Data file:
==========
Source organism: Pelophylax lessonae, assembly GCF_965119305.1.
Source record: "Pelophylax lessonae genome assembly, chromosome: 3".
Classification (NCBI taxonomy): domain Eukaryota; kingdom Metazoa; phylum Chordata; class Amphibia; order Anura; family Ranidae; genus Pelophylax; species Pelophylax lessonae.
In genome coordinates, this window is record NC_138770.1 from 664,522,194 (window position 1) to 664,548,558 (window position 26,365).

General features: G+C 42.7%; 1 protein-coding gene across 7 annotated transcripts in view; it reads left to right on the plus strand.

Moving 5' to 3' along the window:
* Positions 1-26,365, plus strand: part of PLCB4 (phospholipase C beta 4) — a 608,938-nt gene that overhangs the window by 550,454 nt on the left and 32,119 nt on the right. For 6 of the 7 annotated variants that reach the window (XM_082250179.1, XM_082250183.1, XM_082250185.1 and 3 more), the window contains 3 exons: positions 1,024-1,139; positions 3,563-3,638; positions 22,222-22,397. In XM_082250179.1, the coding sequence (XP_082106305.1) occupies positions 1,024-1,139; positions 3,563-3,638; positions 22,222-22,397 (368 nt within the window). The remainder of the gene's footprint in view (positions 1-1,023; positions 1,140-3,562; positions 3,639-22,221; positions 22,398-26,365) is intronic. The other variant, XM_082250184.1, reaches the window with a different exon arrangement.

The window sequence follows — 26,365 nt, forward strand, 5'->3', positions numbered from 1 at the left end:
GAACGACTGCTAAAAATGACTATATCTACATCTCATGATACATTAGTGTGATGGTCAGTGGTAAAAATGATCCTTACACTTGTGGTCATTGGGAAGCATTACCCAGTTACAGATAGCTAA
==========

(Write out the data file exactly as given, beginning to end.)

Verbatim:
Source organism: Pelophylax lessonae, assembly GCF_965119305.1.
Source record: "Pelophylax lessonae genome assembly, chromosome: 3".
Classification (NCBI taxonomy): domain Eukaryota; kingdom Metazoa; phylum Chordata; class Amphibia; order Anura; family Ranidae; genus Pelophylax; species Pelophylax lessonae.
In genome coordinates, this window is record NC_138770.1 from 664,522,194 (window position 1) to 664,548,558 (window position 26,365).

General features: G+C 42.7%; 1 protein-coding gene across 7 annotated transcripts in view; it reads left to right on the plus strand.

Moving 5' to 3' along the window:
* Positions 1-26,365, plus strand: part of PLCB4 (phospholipase C beta 4) — a 608,938-nt gene that overhangs the window by 550,454 nt on the left and 32,119 nt on the right. For 6 of the 7 annotated variants that reach the window (XM_082250179.1, XM_082250183.1, XM_082250185.1 and 3 more), the window contains 3 exons: positions 1,024-1,139; positions 3,563-3,638; positions 22,222-22,397. In XM_082250179.1, the coding sequence (XP_082106305.1) occupies positions 1,024-1,139; positions 3,563-3,638; positions 22,222-22,397 (368 nt within the window). The remainder of the gene's footprint in view (positions 1-1,023; positions 1,140-3,562; positions 3,639-22,221; positions 22,398-26,365) is intronic. The other variant, XM_082250184.1, reaches the window with a different exon arrangement.

The window sequence follows — 26,365 nt, forward strand, 5'->3', positions numbered from 1 at the left end:
GAACGACTGCTAAAAATGACTATATCTACATCTCATGATACATTAGTGTGATGGTCAGTGGTAAAAATGATCCTTACACTTGTGGTCATTGGGAAGCATTACCCAGTTACAGATAGCTAA